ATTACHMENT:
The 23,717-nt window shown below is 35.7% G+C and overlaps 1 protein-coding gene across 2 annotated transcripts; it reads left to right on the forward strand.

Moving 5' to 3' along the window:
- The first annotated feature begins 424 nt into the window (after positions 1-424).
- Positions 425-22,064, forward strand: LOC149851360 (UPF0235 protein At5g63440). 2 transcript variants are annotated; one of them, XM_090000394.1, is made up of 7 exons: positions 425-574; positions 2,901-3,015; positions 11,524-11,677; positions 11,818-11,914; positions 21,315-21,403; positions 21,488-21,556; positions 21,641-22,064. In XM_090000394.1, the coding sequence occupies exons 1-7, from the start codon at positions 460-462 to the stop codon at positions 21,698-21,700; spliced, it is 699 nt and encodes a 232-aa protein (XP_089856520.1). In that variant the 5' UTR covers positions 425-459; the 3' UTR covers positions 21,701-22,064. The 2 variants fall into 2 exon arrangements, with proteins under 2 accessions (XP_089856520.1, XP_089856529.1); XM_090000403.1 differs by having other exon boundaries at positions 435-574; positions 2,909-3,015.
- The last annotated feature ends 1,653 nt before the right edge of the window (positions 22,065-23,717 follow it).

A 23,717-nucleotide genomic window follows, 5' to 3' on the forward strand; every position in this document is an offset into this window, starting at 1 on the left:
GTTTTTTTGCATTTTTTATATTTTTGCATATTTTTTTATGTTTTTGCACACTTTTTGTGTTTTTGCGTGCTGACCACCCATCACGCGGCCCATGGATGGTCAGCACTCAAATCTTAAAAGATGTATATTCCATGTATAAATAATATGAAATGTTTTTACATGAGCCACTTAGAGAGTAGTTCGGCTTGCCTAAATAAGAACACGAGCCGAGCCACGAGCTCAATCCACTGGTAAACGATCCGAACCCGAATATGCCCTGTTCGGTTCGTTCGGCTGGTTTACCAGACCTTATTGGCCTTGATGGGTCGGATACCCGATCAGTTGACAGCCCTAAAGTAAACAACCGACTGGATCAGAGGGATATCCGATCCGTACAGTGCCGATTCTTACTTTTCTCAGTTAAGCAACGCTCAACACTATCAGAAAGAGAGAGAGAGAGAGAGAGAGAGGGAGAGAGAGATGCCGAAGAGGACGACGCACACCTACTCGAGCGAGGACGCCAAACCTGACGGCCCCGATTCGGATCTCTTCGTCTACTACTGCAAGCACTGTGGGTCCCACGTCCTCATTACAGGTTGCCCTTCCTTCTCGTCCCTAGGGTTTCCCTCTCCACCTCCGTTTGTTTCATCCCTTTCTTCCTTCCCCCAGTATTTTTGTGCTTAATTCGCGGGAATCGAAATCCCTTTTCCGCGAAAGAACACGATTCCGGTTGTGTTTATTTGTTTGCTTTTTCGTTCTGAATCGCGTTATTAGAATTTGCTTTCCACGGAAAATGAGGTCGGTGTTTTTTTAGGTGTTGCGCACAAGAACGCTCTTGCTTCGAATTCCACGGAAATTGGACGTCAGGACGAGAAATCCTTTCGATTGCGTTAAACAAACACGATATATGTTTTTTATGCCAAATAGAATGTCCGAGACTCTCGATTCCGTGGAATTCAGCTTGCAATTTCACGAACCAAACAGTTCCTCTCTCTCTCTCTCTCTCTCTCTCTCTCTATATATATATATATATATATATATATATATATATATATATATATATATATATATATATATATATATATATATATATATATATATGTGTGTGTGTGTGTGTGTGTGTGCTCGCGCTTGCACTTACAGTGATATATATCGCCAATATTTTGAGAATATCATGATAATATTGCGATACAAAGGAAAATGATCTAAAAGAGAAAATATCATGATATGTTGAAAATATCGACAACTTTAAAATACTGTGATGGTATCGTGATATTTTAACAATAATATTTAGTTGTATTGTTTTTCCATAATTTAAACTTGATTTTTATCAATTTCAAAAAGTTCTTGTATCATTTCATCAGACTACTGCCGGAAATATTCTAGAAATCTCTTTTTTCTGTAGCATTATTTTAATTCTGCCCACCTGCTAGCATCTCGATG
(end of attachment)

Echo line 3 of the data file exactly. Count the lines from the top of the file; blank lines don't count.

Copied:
- The first annotated feature begins 424 nt into the window (after positions 1-424).